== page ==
The Treaty of Waitangi has often been a subject of debate between Māori and the Crown. Walker considers the incomplete Māori translation of the Treaty to be reason for such debate. It is important to note that while sharing conceptual similarities, words used in the English version of the Treaty do not hold the same meaning as those used in the Māori version. Citing Ross, Walker points out the translation in Article 1 of the word “sovereignty” to “kawanatanga” (governance) as an example of how incorrect usage of words led to misunderstanding between the two parties. (Walker 93). Kawharu also makes note of this incongruence in his footnotes of the Māori text stating that Māori could not have understood the term government in the sense of sovereignty due to lack of experience or cultural precedent with the term (Kawharu 2). As understood by Māori, governance was allowed to the Crown while supreme rule remained in the hands of Māori. It was these discrepancies, as Walker points out, that subsequently resulted in Pakeha acting on the assumption that they held sovereignty, with Māori holding the belief that they had never surrendered it. Had a more comprehensive term been used, perhaps Māori would have better understood what they were being asked to concede.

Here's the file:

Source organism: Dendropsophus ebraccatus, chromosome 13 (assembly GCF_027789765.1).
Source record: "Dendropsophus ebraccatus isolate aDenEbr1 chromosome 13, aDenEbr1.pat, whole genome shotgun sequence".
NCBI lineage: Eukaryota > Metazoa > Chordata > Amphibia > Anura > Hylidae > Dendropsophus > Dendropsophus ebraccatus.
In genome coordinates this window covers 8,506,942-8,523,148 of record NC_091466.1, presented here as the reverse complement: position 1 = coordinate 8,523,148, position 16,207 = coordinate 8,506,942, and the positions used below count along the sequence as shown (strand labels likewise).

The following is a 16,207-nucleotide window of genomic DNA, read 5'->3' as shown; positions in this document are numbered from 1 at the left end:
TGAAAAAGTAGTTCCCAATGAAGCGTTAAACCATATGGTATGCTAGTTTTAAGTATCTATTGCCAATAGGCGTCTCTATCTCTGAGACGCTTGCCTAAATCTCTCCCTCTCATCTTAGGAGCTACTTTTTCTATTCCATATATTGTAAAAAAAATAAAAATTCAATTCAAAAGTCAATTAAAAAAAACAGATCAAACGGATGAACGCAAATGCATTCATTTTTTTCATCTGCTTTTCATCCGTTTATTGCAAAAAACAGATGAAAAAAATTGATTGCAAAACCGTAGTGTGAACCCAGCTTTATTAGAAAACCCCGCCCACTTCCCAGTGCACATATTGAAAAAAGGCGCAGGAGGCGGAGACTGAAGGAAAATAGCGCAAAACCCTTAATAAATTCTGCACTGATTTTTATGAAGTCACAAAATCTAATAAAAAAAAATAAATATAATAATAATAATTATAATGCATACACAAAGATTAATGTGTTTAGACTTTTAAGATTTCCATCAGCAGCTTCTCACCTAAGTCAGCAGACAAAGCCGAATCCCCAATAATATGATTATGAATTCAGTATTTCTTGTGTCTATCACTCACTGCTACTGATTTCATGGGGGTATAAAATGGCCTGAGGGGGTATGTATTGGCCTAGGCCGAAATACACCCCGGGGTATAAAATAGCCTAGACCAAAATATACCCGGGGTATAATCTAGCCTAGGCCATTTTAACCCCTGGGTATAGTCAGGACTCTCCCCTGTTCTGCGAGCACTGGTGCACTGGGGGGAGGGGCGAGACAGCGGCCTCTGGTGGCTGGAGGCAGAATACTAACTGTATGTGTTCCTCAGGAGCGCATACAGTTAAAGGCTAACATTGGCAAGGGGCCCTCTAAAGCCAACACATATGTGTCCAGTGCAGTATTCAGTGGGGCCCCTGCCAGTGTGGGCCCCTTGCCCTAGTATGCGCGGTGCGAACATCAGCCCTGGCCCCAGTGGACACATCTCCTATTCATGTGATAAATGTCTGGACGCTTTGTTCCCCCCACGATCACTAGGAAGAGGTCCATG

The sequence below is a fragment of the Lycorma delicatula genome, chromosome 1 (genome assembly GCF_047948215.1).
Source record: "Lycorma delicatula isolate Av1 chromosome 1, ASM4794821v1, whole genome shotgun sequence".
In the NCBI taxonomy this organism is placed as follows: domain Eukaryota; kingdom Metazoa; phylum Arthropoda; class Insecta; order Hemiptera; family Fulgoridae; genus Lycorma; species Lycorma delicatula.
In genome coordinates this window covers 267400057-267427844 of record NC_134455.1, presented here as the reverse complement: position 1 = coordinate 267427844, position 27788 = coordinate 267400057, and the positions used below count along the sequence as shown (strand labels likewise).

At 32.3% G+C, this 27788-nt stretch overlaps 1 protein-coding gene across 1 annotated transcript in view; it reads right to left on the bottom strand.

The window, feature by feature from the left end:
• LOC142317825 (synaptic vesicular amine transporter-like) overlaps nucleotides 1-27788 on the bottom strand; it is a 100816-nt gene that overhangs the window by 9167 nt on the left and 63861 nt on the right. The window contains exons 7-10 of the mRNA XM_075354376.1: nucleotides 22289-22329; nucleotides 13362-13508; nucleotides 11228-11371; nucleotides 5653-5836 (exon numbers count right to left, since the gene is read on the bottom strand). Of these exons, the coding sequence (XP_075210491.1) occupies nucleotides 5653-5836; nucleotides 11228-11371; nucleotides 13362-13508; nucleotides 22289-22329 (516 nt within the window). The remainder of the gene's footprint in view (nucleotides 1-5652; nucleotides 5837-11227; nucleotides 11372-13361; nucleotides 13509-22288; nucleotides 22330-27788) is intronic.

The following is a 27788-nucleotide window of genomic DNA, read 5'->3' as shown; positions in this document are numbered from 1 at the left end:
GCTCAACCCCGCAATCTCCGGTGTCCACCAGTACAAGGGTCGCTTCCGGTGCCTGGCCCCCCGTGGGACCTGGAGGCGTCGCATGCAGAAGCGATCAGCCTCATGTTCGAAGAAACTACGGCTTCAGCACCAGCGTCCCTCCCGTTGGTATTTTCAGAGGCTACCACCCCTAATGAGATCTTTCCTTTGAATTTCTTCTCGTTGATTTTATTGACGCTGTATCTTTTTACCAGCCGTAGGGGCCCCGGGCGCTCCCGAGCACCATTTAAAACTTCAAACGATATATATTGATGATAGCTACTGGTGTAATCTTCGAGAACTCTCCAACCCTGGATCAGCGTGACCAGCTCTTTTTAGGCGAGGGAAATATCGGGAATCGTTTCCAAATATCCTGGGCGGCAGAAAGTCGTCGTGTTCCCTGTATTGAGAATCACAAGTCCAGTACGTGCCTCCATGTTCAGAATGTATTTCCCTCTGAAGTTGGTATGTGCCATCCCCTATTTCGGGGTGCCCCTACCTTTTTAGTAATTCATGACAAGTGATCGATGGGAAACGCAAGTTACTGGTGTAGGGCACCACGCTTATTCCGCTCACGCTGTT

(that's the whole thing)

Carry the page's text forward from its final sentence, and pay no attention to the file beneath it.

Kawharu, H. “The Treaty of Waitangi translated from Māori into modern English with notes”. Waitangi – Maori Pakeha Perspectives of the Treaty of Waitangi. Ed. Kawharu. 1989, Appendix, pp 319-321
Walker, Ranginui. “Tauiwi”. Ka Whawhai Tonu Matou. Auckland: Penguin. 1990, pp. 78-97.